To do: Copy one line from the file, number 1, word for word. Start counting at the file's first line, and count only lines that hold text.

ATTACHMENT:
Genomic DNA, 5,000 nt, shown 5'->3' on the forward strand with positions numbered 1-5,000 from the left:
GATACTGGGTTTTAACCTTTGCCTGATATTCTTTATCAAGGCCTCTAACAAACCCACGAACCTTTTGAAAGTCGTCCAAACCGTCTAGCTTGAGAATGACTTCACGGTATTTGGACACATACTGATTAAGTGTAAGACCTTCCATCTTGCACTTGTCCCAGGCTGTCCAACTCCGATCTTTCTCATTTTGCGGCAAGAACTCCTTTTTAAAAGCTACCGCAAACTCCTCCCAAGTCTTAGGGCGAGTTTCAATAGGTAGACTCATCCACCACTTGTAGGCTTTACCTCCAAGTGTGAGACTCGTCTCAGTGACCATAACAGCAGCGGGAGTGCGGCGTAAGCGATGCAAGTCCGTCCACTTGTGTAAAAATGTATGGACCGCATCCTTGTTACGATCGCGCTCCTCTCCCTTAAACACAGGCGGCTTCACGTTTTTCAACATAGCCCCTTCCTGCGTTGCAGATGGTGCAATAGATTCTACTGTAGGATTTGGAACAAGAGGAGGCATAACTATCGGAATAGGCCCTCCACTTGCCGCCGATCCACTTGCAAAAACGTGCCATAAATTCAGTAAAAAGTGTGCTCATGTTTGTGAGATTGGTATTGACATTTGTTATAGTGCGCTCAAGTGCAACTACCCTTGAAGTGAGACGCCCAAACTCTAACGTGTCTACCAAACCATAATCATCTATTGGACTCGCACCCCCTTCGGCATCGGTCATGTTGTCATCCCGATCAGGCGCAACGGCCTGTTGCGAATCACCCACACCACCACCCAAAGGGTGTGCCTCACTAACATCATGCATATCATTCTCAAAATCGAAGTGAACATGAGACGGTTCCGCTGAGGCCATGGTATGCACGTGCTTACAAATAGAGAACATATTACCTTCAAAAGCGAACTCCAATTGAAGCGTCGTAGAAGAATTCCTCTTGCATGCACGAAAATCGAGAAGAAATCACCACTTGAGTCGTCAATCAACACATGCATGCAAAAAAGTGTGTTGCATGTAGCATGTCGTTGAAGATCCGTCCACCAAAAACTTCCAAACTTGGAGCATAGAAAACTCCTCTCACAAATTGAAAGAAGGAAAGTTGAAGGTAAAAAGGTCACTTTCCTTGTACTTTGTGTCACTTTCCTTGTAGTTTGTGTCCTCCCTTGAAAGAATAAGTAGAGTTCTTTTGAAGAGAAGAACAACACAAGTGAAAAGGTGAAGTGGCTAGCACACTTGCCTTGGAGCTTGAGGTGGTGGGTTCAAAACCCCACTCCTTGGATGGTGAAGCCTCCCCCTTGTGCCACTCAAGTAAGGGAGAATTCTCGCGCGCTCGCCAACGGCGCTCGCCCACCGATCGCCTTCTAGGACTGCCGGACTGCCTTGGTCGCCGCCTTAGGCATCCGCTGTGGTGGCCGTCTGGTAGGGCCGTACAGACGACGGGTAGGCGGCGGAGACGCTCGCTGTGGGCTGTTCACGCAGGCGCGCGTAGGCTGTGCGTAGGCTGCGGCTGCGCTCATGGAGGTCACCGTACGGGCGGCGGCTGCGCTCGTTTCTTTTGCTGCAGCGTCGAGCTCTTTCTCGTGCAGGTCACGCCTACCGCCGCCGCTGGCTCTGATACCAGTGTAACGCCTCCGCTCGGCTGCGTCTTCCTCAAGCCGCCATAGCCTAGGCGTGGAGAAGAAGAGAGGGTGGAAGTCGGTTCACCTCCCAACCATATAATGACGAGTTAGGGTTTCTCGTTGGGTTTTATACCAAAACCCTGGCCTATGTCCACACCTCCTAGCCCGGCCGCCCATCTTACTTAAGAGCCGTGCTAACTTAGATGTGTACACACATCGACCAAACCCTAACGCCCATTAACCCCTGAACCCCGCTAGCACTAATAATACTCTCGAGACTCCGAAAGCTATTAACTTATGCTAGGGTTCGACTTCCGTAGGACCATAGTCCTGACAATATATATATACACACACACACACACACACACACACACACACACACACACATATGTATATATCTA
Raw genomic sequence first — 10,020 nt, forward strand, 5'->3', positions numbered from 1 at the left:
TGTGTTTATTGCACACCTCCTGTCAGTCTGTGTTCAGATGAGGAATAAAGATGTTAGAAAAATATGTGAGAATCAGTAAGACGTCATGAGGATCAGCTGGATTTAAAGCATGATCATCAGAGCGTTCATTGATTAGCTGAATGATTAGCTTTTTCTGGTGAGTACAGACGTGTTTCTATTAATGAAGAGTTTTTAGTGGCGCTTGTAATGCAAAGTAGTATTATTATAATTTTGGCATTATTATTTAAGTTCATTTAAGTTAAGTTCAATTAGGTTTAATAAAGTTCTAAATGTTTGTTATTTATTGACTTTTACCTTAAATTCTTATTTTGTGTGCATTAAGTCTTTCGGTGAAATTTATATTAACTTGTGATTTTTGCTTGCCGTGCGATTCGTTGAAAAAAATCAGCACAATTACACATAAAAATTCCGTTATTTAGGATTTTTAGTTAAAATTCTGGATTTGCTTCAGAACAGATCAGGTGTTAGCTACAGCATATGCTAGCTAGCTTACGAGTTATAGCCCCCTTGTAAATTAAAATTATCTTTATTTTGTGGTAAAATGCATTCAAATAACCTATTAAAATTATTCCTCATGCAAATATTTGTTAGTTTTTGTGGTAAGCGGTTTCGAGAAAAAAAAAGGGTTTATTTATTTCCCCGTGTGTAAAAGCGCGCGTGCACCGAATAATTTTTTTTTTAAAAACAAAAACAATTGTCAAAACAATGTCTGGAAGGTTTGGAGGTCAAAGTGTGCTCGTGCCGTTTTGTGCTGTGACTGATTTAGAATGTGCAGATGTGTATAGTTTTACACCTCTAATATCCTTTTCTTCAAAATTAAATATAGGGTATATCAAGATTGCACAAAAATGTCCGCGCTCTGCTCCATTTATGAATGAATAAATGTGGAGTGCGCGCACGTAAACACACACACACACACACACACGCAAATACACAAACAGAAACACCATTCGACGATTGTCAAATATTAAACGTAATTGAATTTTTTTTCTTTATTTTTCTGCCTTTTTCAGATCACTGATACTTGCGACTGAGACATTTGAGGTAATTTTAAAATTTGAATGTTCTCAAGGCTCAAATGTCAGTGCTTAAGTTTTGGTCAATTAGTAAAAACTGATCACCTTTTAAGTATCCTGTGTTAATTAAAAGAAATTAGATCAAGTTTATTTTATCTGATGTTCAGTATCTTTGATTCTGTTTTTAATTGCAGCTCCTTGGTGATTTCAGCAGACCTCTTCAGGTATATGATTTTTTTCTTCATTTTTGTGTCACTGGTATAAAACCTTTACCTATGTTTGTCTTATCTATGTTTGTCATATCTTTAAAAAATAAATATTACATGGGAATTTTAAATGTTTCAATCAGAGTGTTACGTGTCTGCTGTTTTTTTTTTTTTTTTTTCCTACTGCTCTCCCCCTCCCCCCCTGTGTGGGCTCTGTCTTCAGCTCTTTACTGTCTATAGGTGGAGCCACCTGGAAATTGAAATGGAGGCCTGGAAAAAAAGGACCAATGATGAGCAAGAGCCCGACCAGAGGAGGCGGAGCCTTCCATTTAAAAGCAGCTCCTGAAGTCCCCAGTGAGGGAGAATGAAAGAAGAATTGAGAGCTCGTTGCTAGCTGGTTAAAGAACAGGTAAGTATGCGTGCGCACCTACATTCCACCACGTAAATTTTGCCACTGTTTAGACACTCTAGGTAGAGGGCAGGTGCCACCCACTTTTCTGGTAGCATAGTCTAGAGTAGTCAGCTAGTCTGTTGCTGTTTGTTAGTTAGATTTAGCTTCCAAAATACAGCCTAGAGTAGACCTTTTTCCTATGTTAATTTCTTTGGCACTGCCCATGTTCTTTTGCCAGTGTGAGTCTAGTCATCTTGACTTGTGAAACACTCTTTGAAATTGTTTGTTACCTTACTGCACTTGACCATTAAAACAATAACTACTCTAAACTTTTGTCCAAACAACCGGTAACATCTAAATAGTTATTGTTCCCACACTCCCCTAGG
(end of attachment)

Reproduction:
Genomic DNA, 5,000 nt, shown 5'->3' on the forward strand with positions numbered 1-5,000 from the left: